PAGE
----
Axios interview: Yellen holds the line on Russia sanctions
Treasury Secretary Janet Yellen taunted Moscow that U.S.-led sanctions have impaired Russia's “ability to conduct war” and claimed their military is now scavenging to find crucial replacement parts for battlefield equipment.
Why it matters: Yellen made her comments in an interview with Axios in Johannesburg, South Africa, after warning government officials in Pretoria they shouldn’t violate U.S. sanctions.
- Taking shots at Russia has been a recurring theme of Yellen’s 10-day Africa tour, blaming Russian President Vladimir Putin and his invasion of Ukraine for driving up food and energy prices across the continent.
- Yellen arrived in South Africa two days after Russia’s foreign minister Sergei Lavrov met with some of the same officials, including President Cyril Ramaphosa, on her schedule, but Yellen and her team have insisted that the U.S. doesn’t want to force African countries to choose between the U.S., Russia and China.
Driving the news: Russia’s navy is scheduled to conduct training exercises with South Africa’s defense forces next month on the one-year anniversary of their invasion of Ukraine.
What they are saying: Yellen acknowledged the sanctions have not affected Russia’s currency, but said "our objective with the sanctions is to impair their ability to conduct war."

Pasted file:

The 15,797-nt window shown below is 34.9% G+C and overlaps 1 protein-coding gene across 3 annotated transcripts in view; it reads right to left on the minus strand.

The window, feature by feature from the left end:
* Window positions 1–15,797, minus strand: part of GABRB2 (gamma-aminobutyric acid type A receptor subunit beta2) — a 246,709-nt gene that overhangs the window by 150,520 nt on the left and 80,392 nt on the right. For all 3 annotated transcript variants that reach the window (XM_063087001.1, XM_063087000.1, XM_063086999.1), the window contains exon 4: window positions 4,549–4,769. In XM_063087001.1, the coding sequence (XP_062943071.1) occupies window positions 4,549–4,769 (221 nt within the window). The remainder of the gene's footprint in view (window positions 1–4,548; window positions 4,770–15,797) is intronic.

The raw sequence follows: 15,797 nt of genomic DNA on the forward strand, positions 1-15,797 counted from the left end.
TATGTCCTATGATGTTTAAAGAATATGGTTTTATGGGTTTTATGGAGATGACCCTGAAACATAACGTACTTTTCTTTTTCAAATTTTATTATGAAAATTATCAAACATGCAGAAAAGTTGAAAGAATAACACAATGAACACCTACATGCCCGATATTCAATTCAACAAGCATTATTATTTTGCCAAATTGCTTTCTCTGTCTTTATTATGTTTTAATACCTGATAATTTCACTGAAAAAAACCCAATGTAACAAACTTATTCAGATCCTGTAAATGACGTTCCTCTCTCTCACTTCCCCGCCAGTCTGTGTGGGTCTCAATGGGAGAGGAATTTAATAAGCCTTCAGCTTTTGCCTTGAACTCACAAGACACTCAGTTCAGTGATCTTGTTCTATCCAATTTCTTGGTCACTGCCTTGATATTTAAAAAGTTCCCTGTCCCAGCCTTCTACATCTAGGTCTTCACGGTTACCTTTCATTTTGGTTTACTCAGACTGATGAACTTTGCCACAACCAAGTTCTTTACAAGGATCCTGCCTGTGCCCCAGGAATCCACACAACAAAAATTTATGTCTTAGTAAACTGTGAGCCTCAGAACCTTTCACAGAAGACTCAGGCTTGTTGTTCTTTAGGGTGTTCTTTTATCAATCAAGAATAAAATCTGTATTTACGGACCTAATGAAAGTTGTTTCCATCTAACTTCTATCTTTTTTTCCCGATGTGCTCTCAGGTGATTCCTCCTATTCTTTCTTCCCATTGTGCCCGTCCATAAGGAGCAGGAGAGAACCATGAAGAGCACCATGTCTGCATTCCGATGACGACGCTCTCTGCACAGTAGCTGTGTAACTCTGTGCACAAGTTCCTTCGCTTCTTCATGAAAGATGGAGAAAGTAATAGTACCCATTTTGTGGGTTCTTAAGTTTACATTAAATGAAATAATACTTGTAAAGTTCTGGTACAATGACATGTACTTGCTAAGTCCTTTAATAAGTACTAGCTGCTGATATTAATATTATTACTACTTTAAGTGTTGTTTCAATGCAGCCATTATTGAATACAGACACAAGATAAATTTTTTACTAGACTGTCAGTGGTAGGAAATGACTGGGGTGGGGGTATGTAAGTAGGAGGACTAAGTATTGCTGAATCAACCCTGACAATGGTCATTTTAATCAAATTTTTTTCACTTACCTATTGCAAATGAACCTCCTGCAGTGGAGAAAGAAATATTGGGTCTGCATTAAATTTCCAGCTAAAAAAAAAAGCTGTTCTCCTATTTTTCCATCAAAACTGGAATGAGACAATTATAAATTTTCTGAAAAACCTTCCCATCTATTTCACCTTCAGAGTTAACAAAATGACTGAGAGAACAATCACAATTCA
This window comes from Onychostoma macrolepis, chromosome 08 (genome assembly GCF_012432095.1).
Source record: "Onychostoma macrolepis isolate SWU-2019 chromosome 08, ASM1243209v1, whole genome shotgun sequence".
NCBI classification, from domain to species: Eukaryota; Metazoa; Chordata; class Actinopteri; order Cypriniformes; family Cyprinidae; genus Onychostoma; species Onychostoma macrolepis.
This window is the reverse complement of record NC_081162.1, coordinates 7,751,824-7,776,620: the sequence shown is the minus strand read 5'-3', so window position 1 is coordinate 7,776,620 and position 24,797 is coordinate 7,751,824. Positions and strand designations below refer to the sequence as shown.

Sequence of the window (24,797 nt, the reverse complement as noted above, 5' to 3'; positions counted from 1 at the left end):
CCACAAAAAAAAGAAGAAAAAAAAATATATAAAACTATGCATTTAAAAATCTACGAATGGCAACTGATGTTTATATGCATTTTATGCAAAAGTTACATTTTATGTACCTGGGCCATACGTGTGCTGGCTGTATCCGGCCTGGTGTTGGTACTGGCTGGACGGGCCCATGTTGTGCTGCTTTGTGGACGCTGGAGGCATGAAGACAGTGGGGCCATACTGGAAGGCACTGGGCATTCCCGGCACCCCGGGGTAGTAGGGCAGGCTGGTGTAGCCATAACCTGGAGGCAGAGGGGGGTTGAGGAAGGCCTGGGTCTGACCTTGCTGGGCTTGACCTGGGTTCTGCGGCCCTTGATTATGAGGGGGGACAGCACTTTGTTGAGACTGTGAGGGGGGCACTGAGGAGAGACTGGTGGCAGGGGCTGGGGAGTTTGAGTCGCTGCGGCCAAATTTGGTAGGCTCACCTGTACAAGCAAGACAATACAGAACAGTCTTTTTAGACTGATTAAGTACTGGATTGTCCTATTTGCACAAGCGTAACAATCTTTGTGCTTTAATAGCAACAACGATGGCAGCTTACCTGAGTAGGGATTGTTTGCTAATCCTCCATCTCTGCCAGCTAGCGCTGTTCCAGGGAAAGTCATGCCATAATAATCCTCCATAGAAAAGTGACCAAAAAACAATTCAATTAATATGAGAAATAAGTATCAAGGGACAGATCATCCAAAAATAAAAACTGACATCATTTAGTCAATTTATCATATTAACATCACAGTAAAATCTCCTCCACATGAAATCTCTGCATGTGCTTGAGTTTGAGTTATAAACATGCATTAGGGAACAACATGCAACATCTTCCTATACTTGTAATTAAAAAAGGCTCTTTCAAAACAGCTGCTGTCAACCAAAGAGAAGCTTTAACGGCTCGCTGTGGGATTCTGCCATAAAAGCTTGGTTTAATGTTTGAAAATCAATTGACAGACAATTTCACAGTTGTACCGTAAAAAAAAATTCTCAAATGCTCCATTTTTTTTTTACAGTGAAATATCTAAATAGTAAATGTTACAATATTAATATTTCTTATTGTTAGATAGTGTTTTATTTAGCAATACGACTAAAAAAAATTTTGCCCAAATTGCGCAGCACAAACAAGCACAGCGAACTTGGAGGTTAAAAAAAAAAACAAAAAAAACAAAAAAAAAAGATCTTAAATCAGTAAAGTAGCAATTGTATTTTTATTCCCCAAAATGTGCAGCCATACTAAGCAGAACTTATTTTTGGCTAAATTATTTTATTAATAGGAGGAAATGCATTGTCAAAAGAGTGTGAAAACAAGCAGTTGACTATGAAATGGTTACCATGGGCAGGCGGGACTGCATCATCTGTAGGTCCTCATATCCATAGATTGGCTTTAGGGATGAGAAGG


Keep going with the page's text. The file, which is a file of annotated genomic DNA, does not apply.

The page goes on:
- "They are scavenging decent airplanes for parts because they can't buy parts to repair (them),” she told Axios. “They have got their two biggest tank factories that can't repair their tanks.”
- In an earlier press conference with U.S. and South African reporters at a job training facility in Emalahleni, she was clear that she raised concerns about South Africa potentially evading Russian sanctions in her meetings with South African officials.
- “My main message is that we take very seriously these sanctions that we’ve placed on Russia in response to its brutal invasion of Ukraine,” she said.
The big picture: The U.S., China and Russia are competing for influence in Africa, a continent rich in minerals that will help power a green energy transformation.
- Yellen’s trip is the first mission from the Biden administration in 2023 to convince Africa that the U.S. wants to be a long-term partner to help residents electrify their countryside, climb out of poverty and help feed the world.
- President Biden will visit later this year, along with Vice President Kamala Karris.